Researchers: Laura E. Welfare, Virginia Polytechnic Institute and State University, and L. DiAnne Borders, The University of North Carolina at Greensboro
Source (Journal name, date of publication):
Counselor Education & Supervision—March 2010—Volume 49
What was the purpose of this research?
The authors explored general and domain-specific cognitive complexity of counselors as it relates to their counseling efficacy.
If applicable, who were the participants, and what were they asked to do?
Counselors-in-training and post master’s-degree counselors from CACREP-accredited programs in Illinois, North Carolina, Tennessee, Texas, and Virginia completed a demographic questionnaire, the Counselor Cognitions Questionnaire (CCQ), and the Washington University Sentence Completion Test, a measure of Loevinger’s theory of ego development.
Major findings or points:
Domain-specific measures of cognitive complexity were found to be more informative than general measures of complexity. Counseling experience, supervisory experience, counselor education experience, and highest counseling degree completed were identified as significant predictors of counselor cognitive complexity.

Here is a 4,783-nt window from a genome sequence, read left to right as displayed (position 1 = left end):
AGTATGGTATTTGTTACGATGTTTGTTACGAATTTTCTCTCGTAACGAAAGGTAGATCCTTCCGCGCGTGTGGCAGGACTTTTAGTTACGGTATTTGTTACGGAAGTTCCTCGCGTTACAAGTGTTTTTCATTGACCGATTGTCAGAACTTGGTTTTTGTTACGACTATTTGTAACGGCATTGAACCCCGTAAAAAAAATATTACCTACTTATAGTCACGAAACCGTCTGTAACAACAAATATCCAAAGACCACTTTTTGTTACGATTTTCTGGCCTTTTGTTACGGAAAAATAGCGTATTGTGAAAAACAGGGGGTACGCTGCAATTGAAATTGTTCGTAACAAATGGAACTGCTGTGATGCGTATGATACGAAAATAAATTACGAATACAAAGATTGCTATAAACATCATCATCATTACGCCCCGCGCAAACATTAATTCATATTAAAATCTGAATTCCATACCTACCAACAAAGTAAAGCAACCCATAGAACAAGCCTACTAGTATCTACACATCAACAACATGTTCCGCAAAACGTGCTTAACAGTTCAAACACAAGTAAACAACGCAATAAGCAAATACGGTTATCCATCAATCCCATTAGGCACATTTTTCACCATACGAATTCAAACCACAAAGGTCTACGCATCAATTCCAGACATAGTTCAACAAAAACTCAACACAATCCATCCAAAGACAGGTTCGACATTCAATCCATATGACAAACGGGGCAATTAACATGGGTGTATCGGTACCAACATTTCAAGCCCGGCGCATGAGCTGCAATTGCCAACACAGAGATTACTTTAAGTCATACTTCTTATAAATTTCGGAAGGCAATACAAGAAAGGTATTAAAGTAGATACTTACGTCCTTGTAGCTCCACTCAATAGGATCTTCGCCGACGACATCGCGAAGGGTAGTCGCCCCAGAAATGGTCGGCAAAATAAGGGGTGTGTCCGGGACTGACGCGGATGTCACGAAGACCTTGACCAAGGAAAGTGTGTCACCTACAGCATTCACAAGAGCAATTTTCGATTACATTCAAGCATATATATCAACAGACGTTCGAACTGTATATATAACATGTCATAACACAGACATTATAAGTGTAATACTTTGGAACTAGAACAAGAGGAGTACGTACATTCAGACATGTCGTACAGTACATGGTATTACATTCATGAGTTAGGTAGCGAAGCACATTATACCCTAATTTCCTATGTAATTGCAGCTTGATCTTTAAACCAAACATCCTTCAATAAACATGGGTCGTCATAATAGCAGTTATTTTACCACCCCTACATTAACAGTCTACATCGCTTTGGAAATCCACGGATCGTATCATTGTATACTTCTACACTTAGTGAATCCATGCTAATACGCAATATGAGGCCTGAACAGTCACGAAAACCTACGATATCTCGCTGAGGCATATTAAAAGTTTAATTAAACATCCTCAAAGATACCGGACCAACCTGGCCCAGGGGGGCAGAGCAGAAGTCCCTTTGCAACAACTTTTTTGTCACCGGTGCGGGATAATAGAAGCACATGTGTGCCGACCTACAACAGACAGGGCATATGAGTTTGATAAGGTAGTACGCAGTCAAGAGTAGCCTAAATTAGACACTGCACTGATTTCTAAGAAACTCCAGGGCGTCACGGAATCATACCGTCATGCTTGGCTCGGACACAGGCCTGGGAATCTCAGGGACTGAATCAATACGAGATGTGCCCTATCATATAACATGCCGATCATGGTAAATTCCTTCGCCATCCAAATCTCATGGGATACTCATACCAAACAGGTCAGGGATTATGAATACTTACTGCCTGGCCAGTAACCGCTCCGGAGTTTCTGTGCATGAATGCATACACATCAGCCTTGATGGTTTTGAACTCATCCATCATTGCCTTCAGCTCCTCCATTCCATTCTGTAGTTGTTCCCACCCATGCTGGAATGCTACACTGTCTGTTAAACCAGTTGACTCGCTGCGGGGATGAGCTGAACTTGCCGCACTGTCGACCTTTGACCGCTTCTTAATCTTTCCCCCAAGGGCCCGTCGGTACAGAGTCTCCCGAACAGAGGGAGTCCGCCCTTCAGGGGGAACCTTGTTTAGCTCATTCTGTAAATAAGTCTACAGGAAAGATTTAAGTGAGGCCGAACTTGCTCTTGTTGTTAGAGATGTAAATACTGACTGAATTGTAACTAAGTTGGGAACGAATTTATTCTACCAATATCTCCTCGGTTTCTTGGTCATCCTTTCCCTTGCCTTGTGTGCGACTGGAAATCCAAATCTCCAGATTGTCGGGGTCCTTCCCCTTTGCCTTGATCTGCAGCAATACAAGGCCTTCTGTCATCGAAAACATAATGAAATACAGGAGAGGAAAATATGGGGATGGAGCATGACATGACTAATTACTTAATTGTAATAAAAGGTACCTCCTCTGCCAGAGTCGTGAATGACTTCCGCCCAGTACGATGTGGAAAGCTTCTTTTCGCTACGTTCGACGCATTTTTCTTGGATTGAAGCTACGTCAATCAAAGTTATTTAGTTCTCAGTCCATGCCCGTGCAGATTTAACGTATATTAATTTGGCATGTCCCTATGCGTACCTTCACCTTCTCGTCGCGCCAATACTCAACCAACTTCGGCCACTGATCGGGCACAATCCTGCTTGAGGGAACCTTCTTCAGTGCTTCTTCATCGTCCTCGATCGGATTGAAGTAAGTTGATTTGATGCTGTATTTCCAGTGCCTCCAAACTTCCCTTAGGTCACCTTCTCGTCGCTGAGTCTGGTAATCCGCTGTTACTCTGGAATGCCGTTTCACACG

The majority of participants were master’s-level students or doctoral students rather than post-master’s-degree counselors. Response rates cannot be calculated due to convenience sampling, and only a small number of participants had supervisory or teaching experience, which limited regression confidence.
What does this research mean for counseling practice, settings, and/or training?
It seems as though counseling experience can contribute to increased levels of cognitive complexity, which is most effectively investigated through domain-specific measures. Supervisors could utilize the CCQ in order to identify areas of cognitive need and teachers could focus on mastery of domain-specific concepts. Teachers and supervisors with domain-specific cognitive complexity could have a substantive impact on the cognitive growth of their students and supervisees.